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Buck DC/DC converters with ultra-low output voltage for wearables and IoT devices

Ricoh Electronic Devices has launched two buck DC/DC converters for use in wearable devices and applications for Internet of Things extending battery life, reducing mounting area and weight on high density boards.

Wearable and IoT devices operate mainly in a sleep mode and power consumption is significantly defined by the quiescent current, referring to a circuit’s quiet state, not driving any load. In this mode, the system is idle but ready to wake up at any time to perform a task, transmitting some data and resume to sleep mode again.

The RP516 and RP517 have been optimised to prolong battery life and have been designed for applications that require a low supply voltage in between 0.3 and 1.2 V. This kind of power supply is tailored to support the newest generation of low power MCU’s, GPS/GNSS receiver/processors and other ICs which are required in IoT applications for a low power wireless sensor network and wearable devices.

The DC/DC converters operate in a VFM mode and the efficiency at light loads in particular was considerably improved and has a peak at 75%, even at 0.01 mA output current an efficiency performance of about 67% is achieved (conditions: Vout=0.5V, Vin=1.8V).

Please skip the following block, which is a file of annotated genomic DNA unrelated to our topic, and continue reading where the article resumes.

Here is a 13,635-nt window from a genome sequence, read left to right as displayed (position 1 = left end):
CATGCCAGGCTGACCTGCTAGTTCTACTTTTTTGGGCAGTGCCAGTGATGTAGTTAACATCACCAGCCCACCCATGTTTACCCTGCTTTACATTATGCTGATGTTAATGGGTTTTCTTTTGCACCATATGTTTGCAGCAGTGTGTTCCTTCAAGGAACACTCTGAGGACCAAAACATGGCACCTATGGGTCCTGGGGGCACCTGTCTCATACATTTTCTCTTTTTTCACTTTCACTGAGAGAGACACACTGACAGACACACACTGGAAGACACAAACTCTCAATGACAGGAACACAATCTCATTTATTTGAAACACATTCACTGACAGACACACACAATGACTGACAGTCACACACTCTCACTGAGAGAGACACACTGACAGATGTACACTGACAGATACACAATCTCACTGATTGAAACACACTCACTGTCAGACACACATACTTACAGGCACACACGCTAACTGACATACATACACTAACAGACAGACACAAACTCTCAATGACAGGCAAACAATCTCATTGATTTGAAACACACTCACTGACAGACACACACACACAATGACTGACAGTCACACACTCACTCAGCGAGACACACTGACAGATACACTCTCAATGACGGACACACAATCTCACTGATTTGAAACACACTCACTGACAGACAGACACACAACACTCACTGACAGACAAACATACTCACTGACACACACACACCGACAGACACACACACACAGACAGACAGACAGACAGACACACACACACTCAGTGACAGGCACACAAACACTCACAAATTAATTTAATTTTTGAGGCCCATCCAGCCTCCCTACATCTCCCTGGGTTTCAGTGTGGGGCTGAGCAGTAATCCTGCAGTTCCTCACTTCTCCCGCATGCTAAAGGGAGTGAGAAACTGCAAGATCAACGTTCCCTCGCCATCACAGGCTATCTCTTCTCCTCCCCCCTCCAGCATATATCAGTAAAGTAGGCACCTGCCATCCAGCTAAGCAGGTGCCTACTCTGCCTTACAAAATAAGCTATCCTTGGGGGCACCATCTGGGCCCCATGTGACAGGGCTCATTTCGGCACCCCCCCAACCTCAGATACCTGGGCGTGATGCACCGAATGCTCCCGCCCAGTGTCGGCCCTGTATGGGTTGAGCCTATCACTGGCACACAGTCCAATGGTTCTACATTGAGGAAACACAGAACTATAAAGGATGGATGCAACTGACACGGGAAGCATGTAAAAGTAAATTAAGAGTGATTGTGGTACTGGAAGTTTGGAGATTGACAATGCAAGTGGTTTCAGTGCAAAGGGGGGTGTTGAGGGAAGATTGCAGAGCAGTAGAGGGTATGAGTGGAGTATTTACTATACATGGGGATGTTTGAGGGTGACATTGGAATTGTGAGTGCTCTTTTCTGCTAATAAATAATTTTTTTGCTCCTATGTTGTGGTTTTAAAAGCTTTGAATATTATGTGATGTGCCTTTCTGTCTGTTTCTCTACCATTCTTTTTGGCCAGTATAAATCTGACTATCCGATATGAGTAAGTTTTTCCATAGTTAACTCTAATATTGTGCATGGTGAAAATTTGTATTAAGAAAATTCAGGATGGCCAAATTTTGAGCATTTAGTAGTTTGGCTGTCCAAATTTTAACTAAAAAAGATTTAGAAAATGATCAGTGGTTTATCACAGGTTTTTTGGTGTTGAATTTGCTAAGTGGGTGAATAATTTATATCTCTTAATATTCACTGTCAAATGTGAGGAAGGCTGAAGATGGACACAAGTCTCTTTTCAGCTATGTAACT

The low quiescent current of only 300 nA contributes to extend battery life and makes it possible for the designer to select a smaller sized battery for the application.

The main difference between the two products is their output current power; they deliver 100 and 300 mA respectively. Both products offer synchronous rectification and have high and low side MOSFET driver transistors embedded. Three different packages are available: A standard SOT-89-5, leadless DFN2527-10 or the most compact WLCSP-8-P1 package. By using the proposed external components, it takes up only 8.3 mm2 of printed circuit board area. Thanks to the wide input voltage range, the two DC/DC Converters are able to operate from various power supplies like a USB port, a single cell Li-Ion and other regular batteries.

Protection circuits are integrated: An Under Voltage Lock-Out circuit disabling the DC/DC converter in case the input voltage drops below a minimum threshold. A soft-start circuit controls the output voltage to ramp-up smoothly, preventing any output overshoot and undershoot during the start-up period. The Lx current limit circuit prevents the peak current through the inductor to exceed a specific maximum current threshold.

The RP516 and RP517 have an optional auto-discharge function; this feature rapidly discharges the output capacitor once the CE pin disables the chip.

Neil Tyler

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